I adore having plenty of prepped beetroot on hand for salads, dips and lunchboxes (thankfully the kids enjoy this wonderful vegetable as much as I do!) and so I’ve mastered the art of quick beetroot preparation – it’s become one of my weekly set-and-forget systems.
I’m all about kitchen systems that create efficiency and take the thinking out of meal preparation. I’m also a huge fan of meal ‘building’ rather than meal planning and by spending an hour or so bulk-cooking a few different elements at the start of the week, it dramatically reduces mid-week stress and helps me to get delicious meals on the table quickly and without much thinking or fuss.
My beetroot system
1. Chop the leaves off at the base of the stem and give the beetroots a quick rinse to remove any residual soil. Pop them in a saucepan with enough water to cover and simmer with the lid on for roughly an hour, depending on the size of the beets.
If you’d like to add some flavour – and let’s face it, most of us have grown up on tinned beets and have come to expect a little bit of sweetness – you can include a slurp of apple cider vinegar, a pinch of salt and a tablespoon of your choice of sugar (I use rapadura). Don’t get too fussy about exact measurements – it’s just to take the edge off the fairly bland, earthy flavour of plain, boiled beets!
2. Once the beets have finished cooking, leave them on the stove and come back to them once they’ve cooled. I get my veggie box from local girls ‘Nurtured Earth’ on Monday afternoon, so I like to cook them that evening to prevent double-handling and they sit cooling in the pot, overnight. Alternatively, you can rinse them immediately after cooking in some cold water.
3. One by one, pick up the beets and massage the skin to remove it. You’ll find that it slips off effortlessly – a much more efficient process than peeling them raw! Store the beets in a pyrex container in the fridge and they’re ready for a quick dice into salads or can be blended with some nuts and spices for a delicious, easy dip.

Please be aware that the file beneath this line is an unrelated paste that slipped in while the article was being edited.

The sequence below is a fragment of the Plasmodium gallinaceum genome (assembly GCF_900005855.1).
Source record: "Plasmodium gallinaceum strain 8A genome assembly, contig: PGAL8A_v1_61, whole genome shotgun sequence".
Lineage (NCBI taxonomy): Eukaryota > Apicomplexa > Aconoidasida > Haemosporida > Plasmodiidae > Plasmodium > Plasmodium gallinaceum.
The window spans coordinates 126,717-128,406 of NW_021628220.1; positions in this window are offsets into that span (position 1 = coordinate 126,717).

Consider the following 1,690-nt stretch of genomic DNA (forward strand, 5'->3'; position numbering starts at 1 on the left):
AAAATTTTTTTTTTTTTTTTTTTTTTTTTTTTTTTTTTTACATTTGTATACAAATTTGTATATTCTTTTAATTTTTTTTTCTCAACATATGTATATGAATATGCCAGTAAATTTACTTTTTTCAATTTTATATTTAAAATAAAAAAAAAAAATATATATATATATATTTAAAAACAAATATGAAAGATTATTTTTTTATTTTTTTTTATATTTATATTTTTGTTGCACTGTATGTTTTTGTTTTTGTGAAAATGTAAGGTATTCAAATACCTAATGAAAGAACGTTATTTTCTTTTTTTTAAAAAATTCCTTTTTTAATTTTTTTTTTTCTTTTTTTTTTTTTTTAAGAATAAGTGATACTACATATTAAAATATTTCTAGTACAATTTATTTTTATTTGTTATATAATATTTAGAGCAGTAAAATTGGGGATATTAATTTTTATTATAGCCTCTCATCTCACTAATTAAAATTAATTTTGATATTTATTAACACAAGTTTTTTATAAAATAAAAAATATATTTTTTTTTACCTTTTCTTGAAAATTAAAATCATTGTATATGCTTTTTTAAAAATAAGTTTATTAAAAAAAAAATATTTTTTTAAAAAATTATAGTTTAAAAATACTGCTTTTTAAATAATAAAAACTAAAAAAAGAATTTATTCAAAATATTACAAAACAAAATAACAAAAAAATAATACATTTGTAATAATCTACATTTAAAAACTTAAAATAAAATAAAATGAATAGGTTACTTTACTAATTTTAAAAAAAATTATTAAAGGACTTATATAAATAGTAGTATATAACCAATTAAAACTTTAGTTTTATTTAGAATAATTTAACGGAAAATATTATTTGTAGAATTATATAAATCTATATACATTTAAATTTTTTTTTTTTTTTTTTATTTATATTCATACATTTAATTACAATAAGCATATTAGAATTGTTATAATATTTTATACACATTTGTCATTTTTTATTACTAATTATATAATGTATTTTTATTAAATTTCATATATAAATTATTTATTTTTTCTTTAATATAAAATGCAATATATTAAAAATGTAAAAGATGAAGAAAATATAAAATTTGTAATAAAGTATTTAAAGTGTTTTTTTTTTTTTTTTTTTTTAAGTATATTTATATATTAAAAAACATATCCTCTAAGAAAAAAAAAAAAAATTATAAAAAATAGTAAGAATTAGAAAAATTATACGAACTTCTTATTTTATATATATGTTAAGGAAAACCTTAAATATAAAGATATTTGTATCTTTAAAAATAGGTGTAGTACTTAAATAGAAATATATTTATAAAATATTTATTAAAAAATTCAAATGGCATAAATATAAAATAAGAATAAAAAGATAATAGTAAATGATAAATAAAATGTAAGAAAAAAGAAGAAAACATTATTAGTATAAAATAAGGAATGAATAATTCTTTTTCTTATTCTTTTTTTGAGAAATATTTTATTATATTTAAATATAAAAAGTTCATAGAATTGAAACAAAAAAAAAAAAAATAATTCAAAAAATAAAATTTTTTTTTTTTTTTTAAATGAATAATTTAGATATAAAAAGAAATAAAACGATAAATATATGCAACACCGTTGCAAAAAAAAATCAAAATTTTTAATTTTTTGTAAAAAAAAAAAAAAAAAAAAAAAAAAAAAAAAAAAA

Beetroot, rocket and feta salad
This is one of my favourite easy beetroot salads, however once you have your prepped beets in the fridge, they will compliment virtually any salad! I like to eat seasonally and that means I rarely have tomatoes on hand throughout the cooler months. Cooked beets are a great alternative because they add moisture and sweetness to my salads.
A base of wild rocket
A few leaves of radicchio, sliced
60g feta cheese
Handful of walnuts, roasted and roughly chopped
Honey mustard dressing
2 tbsp honey
2 tbsp Dijon mustard
2 tbsp apple cider vinegar
½ tsp good quality salt
4 tbsp extra virgin olive oil
For the dressing: add all ingredients, except the olive oil to a jar with a tight-fitting lid and shake vigorously, ensuring the honey is fully dispersed before continuing. Add roughly half the olive oil and shake well, then the second half and repeat until incorporated.
Assemble the rocket first, then the beets and walnuts and crumble the cheese over the top. Add the dressing, toss to combine and enjoy!
Georgia is a clinically trained nutritionist, wholefoods chef, columnist and mum. She’s been featured in Body & Soul and had TV appearances on ABC Breakfast and Studio 10 for her unique approach to food and health. She’s known for reinventing traditional foods for the modern kitchen and was instrumental in a radical new approach to sports nutrition with a program for the NRL Parramatta Eels, kickstarting their ascent on the ladder in recent years. Find out more at stirringchange.com.